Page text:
Title of Invention

FLUIDIZED-BED REACTOR FOR THE THERMAL TREATMENT OF FLUIDIZABLE SUBSTANCES IN A MICROWAVE-HEATED FLUIDIZED BED

Abstract The present invention relates to a fluidized-bed reactor for the thermal treatment of fluidizable substances, comprising at least one means for feeding microwave radiation into the fluidized-bed reactor and a metallic reactor wall defining the reactor and having a thermal insulation coating. To increase the energy utilization of such reactors, it is proposed in accordance with the invention that the thermal insulation coating is provided on the inside of the reactor war and has an outer layer as seen from the reactor wall, which comprises refractory brick and/or refractory concrete as well as an inner layer comprising light-weight refractory brick and/or insulating concrete.
Full Text FORM-2
THE PATENT ACT, 1970
(39 of 1970)
&
THE PATENT RULES, 2003
COMPLETE SPECIFICATION
(See section 10 and Rule 13)
"FLUIDIZED-BED REACTOR FOR THE THERMAL TREATMENT OF FLUIDIZABLE SUBSTANCES IN A MICROWAVE-HEATED
FLUIDIZED BED"
OUTOKUMPU TECHNOLOGY OYJ
a Finnish Public Limited Company of Riihitontuntie 7, FIN-02200 Espoo, Finland.
THE FOLLOWING SPECIFICATION PARTICULARLY DESCRIBES THE INVENTION AND THE MANNER IN WHICH IT IS TO BE PERFORMED.

FIuidized-Bed Reactor for the Thermal Treatment of Fluidizable Substances in a
Microwave-Heated Fluidized Bed
Technical Field
The present invention relates to a fiuidized-bed reactor for the thermal treatment of fluidizabfe substances, comprising at least one means for feeding microwave radiation' into the fiuidized-bed reactor, and a metallic reactor wall which defines the reactor and has a thermal insulation coating.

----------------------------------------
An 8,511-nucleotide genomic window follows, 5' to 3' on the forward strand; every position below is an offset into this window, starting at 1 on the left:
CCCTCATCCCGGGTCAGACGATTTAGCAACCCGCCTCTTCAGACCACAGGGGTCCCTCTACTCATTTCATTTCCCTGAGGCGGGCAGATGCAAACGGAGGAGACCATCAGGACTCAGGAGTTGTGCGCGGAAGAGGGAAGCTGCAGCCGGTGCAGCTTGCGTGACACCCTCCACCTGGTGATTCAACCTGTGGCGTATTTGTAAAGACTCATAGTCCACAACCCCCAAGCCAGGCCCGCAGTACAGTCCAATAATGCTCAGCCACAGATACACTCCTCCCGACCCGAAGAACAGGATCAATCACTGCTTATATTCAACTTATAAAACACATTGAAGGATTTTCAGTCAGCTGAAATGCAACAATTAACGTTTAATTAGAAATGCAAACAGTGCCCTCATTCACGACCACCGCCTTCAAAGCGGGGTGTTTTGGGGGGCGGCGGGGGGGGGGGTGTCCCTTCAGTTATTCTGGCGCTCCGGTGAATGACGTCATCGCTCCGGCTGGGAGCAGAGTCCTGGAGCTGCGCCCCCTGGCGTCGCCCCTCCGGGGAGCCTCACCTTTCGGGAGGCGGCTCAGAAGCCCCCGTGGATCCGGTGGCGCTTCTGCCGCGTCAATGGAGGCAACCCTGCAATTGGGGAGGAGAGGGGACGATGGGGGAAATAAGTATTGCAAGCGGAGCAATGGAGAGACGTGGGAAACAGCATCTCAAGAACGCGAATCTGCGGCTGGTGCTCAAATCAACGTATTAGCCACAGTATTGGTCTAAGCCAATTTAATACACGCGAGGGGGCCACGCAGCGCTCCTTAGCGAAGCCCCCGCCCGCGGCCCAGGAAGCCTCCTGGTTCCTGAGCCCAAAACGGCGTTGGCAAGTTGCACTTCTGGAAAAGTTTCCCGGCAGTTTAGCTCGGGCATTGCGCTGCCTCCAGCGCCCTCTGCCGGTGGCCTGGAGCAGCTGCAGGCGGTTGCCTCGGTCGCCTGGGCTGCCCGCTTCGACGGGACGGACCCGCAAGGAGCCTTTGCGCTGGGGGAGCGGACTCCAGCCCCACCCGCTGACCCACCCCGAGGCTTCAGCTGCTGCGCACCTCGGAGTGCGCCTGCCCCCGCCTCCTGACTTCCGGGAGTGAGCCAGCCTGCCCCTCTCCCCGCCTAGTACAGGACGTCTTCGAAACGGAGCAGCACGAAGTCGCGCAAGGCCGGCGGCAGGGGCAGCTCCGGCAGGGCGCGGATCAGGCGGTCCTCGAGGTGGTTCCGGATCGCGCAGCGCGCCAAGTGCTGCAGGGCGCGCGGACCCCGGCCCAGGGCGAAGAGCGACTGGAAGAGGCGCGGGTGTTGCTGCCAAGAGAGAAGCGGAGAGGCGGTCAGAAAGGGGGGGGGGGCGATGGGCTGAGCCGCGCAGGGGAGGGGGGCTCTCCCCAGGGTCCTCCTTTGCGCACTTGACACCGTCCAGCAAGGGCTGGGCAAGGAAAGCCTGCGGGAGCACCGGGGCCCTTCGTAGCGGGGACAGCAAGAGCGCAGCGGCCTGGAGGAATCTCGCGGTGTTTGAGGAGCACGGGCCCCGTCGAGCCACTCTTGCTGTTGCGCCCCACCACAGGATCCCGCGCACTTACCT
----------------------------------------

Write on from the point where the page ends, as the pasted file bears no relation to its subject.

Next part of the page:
Methods and reactors for the thermal treatment of fluidizable substances in a fluidized bed by utilizing microwave radiation as a source of energy without thermal insulation of the reactor wall are known for instance from US 5,972,302. However, the corresponding methods and reactors are characterized by a comparatively low utilization Df energy due to the lack of thermal insulation.
To increase the efficiency, US 5,382,412 therefore proposes a plaht for producing polycrystalline silicon, comprising a fluidized-feed reactor thermally operated with microwave energy, in which on the outside of the reactor wall a. thermal insulation coating of inorganic materials is provided. In this plant, however, it must be ensured by a special selection of the materia/ of the reactor wall or by an additional coating on the inside of the reactor wall that the inside of the reactor wall is abrasion-resistant, in order to prevent an abrasion of the inside of the reactor wall by the substances to be fluidized during operation of the reactor.
Therefore, there is a need for microwave-heated fiuidized-bed reactors for the thermal treatment of fluidizable- substances, whose inner reactor wails connected with the reactor interior penetrated by the microwaves are equipped with an abrasion-resistant and thermally insulating coating. .
There have already been proposed apparatuses suitable for other uses, whose interior is provided with microwave-transparent thermally insulating coatings. Due to their
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special requirements, the same are, however, not suited for fluidized-bed reactors. From DE 44 46 531 A1 there is known for instance a microwave-operated sintering means, whose interior is equipped with a thermal insulation coating formed of fibers, foams or aerogels and consisting of microwave-transparent materials. As microwave-transparent materials, there are used oxidic materials with a-alumina and with a siliceous content of up to 50 wt-%, which must, however, be free of impurities, in order to avoid a heating and melting of the insulation material by the microwaves. Due to the required high purity of the insulating materials and the related costs, the same are not suited for large-scale commercial plants, such as fluidized-bed reactors. Apart from this, the aforementioned materials cannot be used on the inside of fluidized-bed reactors, because they are not abrasion-resistant.
Description of the Invention
Therefore, it is the object of the present invention to provide a fluidized-bed reactor for the thermal treatment of fluidizable substances, whose inner reactor wall is provided with a rather light-weight, abrasion-resistant, microwave-transparent, heat-resistant and thermally insulating coating, which is also rather inexpensive.